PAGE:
Khoi and Bushman reconciliation ceremony at Solms-Delta


Imagine the Western Cape thousands of years ago, a fertile paradise, teeming with life, crossed by huge herds of game, hunted by the nomadic San people.  Imagine a later time when this culture doubled, with the San remaining as hunter gatherers, and the Khoi Khoi joining them as nomadic pastoralists, keeping abundant herds of fat-tailed sheep and Sanga cattle.  They developed into a complex nation of captains and kings.  Both cultures retained their sophisticated language and religious systems, bound by a treasure trove of stories and legends.  Then imagine the arrival of Jan van Riebeeck and the insatiable demand of these seafarers for fresh produce, cattle and labour.  Try to imagine the cruelties inflicted on the Khoi as they saw their grazing lands disappear and their cattle taken, usually by force.  Anyone who has read J.M. Coetzee’s DUSKLANDS or Dan Sleigh’s ISLANDS will have some idea of the atrocities that were inflicted on the Khoi Khoi and Bushmen people.


Yet, on 17th June 2011 a unique ceremony of reconciliation took place on Solms-Delta Estate.  A direct descendent of those ancient San and Khoi kings, Khoebaha Cornelius, leader of a Royal House of the Khoisan, presided over a moving event in which the memories of the injustices suffered by his people in this part of the Western Cape were washed away.  It was in some ways a re-enactment of the proceedings of the TRC, as history was retold by its victims in the presence of the perpetrators.  However, as the King pointed out, the difference was that Mark Solms had asked the ancestors of the Khoi people to forgive the evils that had happened in the past (something that Archbishop Tutu has been trying to persuade all white South Africans to do.)  The King also thanked Mark Solms for the part that he has played in rescuing and reviving the culture of the Khoi people, saying, “You can’t change the past, but you can rectify the present.”


Mark Solms said: “I consider it appropriate to ask the ancestors of the Bushmen and the Khoi to forgive the arrogance of the present, as we forget that they were the first people to occupy this land.  We also forget that they were the ancestors of us all; we are all one family.  I hope they forgive us for forgetting this, and for what we have done to each other over the years.  We even forgot that we are all feeling beings.”  Fittingly, the setting for the ceremony was the Dik Delta Heritage Garden, which is dedicated to the cultivation and preservation of culinary and medicinal Khoisan herbs.  In preparation for the ceremony, two circles of white stones had been laid between the garden and the fields in which the fat-tailed sheep and Sanga cattle are still kept.  In the middle of the circle was a huge pile of firewood.  A kraal made of reeds had been built to house the sheep and the lamb that would be sacrificed at dawn the next day.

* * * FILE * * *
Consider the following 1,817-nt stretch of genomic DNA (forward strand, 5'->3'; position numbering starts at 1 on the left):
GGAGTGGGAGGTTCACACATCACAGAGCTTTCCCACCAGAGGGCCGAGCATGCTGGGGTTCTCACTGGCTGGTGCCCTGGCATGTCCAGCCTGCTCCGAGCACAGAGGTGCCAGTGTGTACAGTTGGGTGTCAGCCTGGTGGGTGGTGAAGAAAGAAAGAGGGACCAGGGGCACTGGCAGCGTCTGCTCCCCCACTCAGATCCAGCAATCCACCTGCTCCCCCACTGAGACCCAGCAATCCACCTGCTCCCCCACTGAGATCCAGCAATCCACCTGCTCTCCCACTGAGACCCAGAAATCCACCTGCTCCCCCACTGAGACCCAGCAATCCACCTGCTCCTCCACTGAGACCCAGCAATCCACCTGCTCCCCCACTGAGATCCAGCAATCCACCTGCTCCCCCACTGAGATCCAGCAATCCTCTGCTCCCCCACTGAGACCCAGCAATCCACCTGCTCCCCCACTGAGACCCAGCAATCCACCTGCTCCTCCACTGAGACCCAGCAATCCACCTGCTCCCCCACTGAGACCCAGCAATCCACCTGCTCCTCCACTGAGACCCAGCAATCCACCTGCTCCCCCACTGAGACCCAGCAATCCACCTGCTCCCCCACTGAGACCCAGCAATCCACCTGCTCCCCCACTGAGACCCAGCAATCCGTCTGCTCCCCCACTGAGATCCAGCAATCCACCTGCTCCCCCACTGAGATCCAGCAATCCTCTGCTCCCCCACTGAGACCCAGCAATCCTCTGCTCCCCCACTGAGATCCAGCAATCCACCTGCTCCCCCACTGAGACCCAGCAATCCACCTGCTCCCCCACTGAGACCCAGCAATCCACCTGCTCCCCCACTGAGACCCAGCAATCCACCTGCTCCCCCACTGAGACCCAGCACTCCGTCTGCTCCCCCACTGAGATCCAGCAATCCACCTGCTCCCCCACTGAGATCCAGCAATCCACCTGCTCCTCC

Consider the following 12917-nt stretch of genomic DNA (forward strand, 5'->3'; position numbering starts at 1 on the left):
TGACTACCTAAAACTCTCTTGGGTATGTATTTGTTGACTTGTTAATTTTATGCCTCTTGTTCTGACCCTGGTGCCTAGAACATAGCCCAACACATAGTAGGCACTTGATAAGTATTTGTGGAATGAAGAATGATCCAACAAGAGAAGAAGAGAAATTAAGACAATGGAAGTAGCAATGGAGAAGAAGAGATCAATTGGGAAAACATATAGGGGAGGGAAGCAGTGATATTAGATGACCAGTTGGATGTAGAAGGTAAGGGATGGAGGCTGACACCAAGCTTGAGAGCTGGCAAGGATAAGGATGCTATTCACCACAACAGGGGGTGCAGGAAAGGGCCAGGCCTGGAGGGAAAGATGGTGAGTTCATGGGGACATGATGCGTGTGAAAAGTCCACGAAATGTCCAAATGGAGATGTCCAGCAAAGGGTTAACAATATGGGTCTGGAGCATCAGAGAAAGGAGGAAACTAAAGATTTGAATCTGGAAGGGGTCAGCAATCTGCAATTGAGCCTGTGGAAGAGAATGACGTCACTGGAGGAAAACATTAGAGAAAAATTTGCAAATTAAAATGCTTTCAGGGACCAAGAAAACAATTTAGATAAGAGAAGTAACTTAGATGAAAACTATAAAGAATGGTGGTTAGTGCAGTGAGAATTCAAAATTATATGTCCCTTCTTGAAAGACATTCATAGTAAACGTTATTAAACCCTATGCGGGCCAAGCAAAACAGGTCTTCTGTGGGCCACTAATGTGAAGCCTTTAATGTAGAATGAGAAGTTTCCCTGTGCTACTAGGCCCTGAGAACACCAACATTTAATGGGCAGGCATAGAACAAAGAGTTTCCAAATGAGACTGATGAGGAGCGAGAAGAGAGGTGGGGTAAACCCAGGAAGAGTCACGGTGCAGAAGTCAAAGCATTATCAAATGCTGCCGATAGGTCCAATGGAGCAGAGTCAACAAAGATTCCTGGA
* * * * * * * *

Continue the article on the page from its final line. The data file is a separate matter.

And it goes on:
As the sun began to set, the king ordered the fire to be lit by the senior headmen of his entourage.  Two sets of kudu horns were laid to the east and west of the pyre.  Bunches of dried hotnotskoigoed herbs were attached to the horns and lit.  The fragrant smell of the herbs wafted over the participants and the onlookers.  One of the headmen briefly retold the story of the Khoi and reminded the audience that their culture was a matriarchal one, through which the bounties of nature were worshiped.


Then the gathering waited for the moon to appear so that the next part of the ceremony could take place.  As the wintry night grew colder, the onlookers huddled round the warmth of the burning bonfire.  Just after eight o’clock a glorious orange moon rose and the king announced that the spirits of the ancestors would now be summoned from the four corners of the earth.  Two headmen picked up the kudu horns, with their glowing embers of koigoed, and turned to face the four corners of the compass.  As they turned, one of them called out the names of great ancestors: Jan Jonker Afrikaner, King Ndoda, Coree Harlene Sasman, Autshumato (“Herrie”) and Krotoa (“Eva”).  Then the King and his retinue settled down near the fire, while two young men prepared to spend the night in the kraal with the sheep that would be sacrificed at dawn.  At daybreak the next morning, Mark Solms dipped his hands in the blood of the newly slaughtered animals and symbolically washed away the pain of the past in buchu water.  The tip of a spear was dipped in the blood and washed, to symbolize the ending of the conflict between our peoples.


The final act was the consecration of a piece of ground with blood, followed by the burial of objects valuable to the King and to Mark Solms.  A covering of small stones identify this holy place and, from now on, all people who pass here will place a stone on the cairn.  Thus it will become a constantly renewed shrine to our forgiveness and mutual reconciliation.  After the sheep had been skinned, the meat was cooked in pots on the open fire that had been burning continuously since the previous night, and the king, with a twinkle in his eye, announced a feast “that was going to last five days!”  Truly a remarkable and historic moment on the Solms-Delta estate, which is already noted for its recovery and preservation of the rich cultural heritage of the Western Cape and the Boland.

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